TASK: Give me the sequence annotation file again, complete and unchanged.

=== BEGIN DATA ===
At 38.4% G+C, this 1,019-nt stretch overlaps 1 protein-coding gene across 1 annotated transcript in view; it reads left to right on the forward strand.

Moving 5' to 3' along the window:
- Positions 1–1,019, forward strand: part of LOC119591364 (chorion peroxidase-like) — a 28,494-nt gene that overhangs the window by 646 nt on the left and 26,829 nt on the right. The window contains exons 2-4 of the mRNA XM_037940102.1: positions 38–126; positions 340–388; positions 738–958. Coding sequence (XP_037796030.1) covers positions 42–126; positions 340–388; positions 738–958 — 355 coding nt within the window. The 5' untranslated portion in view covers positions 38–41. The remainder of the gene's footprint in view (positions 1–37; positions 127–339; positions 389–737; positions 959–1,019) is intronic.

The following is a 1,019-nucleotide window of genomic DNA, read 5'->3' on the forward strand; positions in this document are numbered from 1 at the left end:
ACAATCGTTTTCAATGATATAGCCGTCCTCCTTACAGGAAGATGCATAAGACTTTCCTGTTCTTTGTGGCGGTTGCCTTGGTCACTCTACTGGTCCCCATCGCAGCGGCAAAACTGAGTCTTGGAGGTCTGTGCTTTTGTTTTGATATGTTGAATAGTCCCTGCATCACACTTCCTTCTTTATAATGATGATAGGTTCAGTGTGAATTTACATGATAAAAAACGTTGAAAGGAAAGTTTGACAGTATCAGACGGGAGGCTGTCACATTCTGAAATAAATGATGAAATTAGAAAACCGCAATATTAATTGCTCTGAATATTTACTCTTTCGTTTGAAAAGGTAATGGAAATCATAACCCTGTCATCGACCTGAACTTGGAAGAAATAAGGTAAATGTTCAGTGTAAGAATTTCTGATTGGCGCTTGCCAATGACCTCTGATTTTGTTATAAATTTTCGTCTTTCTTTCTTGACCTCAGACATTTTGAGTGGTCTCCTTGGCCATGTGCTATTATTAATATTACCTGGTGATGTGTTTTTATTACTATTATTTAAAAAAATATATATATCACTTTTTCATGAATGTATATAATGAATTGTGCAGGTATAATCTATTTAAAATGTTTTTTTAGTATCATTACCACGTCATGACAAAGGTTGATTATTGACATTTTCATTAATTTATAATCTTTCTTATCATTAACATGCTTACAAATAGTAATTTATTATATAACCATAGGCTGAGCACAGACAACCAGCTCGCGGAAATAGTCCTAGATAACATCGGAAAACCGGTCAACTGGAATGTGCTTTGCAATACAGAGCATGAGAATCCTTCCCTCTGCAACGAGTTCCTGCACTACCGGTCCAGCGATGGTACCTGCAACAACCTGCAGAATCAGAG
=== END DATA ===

At 38.4% G+C, this 1,019-nt stretch overlaps 1 protein-coding gene across 1 annotated transcript in view; it reads left to right on the forward strand.

Moving 5' to 3' along the window:
- Positions 1–1,019, forward strand: part of LOC119591364 (chorion peroxidase-like) — a 28,494-nt gene that overhangs the window by 646 nt on the left and 26,829 nt on the right. The window contains exons 2-4 of the mRNA XM_037940102.1: positions 38–126; positions 340–388; positions 738–958. Coding sequence (XP_037796030.1) covers positions 42–126; positions 340–388; positions 738–958 — 355 coding nt within the window. The 5' untranslated portion in view covers positions 38–41. The remainder of the gene's footprint in view (positions 1–37; positions 127–339; positions 389–737; positions 959–1,019) is intronic.

The following is a 1,019-nucleotide window of genomic DNA, read 5'->3' on the forward strand; positions in this document are numbered from 1 at the left end:
ACAATCGTTTTCAATGATATAGCCGTCCTCCTTACAGGAAGATGCATAAGACTTTCCTGTTCTTTGTGGCGGTTGCCTTGGTCACTCTACTGGTCCCCATCGCAGCGGCAAAACTGAGTCTTGGAGGTCTGTGCTTTTGTTTTGATATGTTGAATAGTCCCTGCATCACACTTCCTTCTTTATAATGATGATAGGTTCAGTGTGAATTTACATGATAAAAAACGTTGAAAGGAAAGTTTGACAGTATCAGACGGGAGGCTGTCACATTCTGAAATAAATGATGAAATTAGAAAACCGCAATATTAATTGCTCTGAATATTTACTCTTTCGTTTGAAAAGGTAATGGAAATCATAACCCTGTCATCGACCTGAACTTGGAAGAAATAAGGTAAATGTTCAGTGTAAGAATTTCTGATTGGCGCTTGCCAATGACCTCTGATTTTGTTATAAATTTTCGTCTTTCTTTCTTGACCTCAGACATTTTGAGTGGTCTCCTTGGCCATGTGCTATTATTAATATTACCTGGTGATGTGTTTTTATTACTATTATTTAAAAAAATATATATATCACTTTTTCATGAATGTATATAATGAATTGTGCAGGTATAATCTATTTAAAATGTTTTTTTAGTATCATTACCACGTCATGACAAAGGTTGATTATTGACATTTTCATTAATTTATAATCTTTCTTATCATTAACATGCTTACAAATAGTAATTTATTATATAACCATAGGCTGAGCACAGACAACCAGCTCGCGGAAATAGTCCTAGATAACATCGGAAAACCGGTCAACTGGAATGTGCTTTGCAATACAGAGCATGAGAATCCTTCCCTCTGCAACGAGTTCCTGCACTACCGGTCCAGCGATGGTACCTGCAACAACCTGCAGAATCAGAG